Nothing is one possible solution; but another is also possible - mutually perpendicular electric and magnetic fields oscillating in one phase. They have certain amplitudes. Their energy is determined by the frequency of oscillations of the fields. They move at a certain speed determined by two constants: ε 0 and µ 0 . These constants determine the magnitude of the electrical and magnetic interactions in our Universe. The resulting equation describes the wave. And, like any wave, it has a speed, 1 / √ ε 0 µ 0 , which is equal to c, the speed of light in a vacuum.

Mutually perpendicular electric and magnetic fields that oscillate in one phase and propagate at the speed of light determine electromagnetic radiation.

From a theoretical point of view, light is massless electromagnetic radiation. According to the laws of electromagnetism, he is obliged to move with a speed of 1 / √ ε 0 μ 0 equal to c - regardless of its other properties (energy, momentum, wavelength). ε 0 can be measured by making and measuring a capacitor; µ 0 is exactly determined from ampere, unit of electric current, which gives us c. The same fundamental constant, first derived by Maxwell in 1865, has since appeared in many other places:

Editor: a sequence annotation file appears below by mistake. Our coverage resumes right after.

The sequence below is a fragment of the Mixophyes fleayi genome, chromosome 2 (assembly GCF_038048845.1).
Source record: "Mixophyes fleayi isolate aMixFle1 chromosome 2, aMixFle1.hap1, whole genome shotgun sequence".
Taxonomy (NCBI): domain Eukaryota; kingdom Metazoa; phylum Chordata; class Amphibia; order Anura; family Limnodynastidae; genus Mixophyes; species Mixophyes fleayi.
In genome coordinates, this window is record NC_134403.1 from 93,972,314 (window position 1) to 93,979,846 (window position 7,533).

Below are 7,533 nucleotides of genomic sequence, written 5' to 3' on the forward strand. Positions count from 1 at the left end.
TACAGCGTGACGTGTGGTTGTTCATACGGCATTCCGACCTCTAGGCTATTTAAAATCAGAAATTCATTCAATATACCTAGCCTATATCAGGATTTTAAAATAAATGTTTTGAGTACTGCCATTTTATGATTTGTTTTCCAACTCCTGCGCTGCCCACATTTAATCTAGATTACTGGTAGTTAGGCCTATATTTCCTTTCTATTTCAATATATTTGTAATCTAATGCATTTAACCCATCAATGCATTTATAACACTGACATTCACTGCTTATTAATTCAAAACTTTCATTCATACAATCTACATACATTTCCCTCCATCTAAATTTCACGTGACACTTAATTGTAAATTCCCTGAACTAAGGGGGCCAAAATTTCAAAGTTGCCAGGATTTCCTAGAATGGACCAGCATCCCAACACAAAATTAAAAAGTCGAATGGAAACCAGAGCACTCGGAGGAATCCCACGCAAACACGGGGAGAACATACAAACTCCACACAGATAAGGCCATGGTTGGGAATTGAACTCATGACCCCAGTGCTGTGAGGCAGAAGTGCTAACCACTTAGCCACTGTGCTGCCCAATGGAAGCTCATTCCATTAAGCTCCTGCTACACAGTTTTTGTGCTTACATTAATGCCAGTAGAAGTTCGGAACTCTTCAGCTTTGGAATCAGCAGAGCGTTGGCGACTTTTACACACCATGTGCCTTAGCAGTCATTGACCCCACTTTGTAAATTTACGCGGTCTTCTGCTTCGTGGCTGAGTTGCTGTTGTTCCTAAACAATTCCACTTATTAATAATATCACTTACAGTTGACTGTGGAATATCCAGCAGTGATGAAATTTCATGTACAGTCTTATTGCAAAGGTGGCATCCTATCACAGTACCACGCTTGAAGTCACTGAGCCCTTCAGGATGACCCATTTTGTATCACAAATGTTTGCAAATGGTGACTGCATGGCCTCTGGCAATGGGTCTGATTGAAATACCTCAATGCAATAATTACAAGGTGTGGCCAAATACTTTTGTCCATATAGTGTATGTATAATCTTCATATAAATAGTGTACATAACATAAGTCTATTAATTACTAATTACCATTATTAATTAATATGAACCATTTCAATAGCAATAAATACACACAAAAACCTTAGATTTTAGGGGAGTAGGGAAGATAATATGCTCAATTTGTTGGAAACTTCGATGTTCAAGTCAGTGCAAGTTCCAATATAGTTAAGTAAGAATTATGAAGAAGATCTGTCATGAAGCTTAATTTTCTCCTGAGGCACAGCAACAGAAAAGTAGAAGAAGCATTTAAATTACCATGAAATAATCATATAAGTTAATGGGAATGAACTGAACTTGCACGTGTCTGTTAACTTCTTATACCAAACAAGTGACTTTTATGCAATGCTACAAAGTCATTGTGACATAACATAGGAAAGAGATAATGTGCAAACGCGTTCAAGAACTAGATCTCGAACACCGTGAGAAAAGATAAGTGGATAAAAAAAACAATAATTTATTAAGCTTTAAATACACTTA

• This is the speed of any massless particle or wave, including gravitational.
• It is a fundamental constant that relates your movement in space to your movement in time in the theory of relativity.
• And this is a fundamental constant connecting energy with rest mass, E = mc 2

Römer's observations provided us with the first measurements of the speed of light, obtained using geometry and measuring the time required for light to travel a distance equal to the diameter of the Earth's orbit.

The first measurements of this magnitude were made during astronomical observations. When the moons of Jupiter enter and exit to the position of an eclipse, they appear visible or invisible from the Earth in a certain sequence, depending on the speed of light . This led to the first quantitative measurement since in the XVII century, which was determined at 2.2 × 10 8 m / s. The deviation of starlight — due to the motion of the star and the Earth on which the telescope is mounted — can also be estimated numerically. In 1729, this method of measurement with showed a value that differs from the modern by only 1.4%. By 1970, it was determined to be 299 792 458 m / s with an error of only 0.0000002%, most of which resulted from the impossibility of accurately determining the meter or second. By 1983, the second and the meter redefined the universal radiation properties of an atom through c. Now the speed of light is exactly 299 792 458 m / s.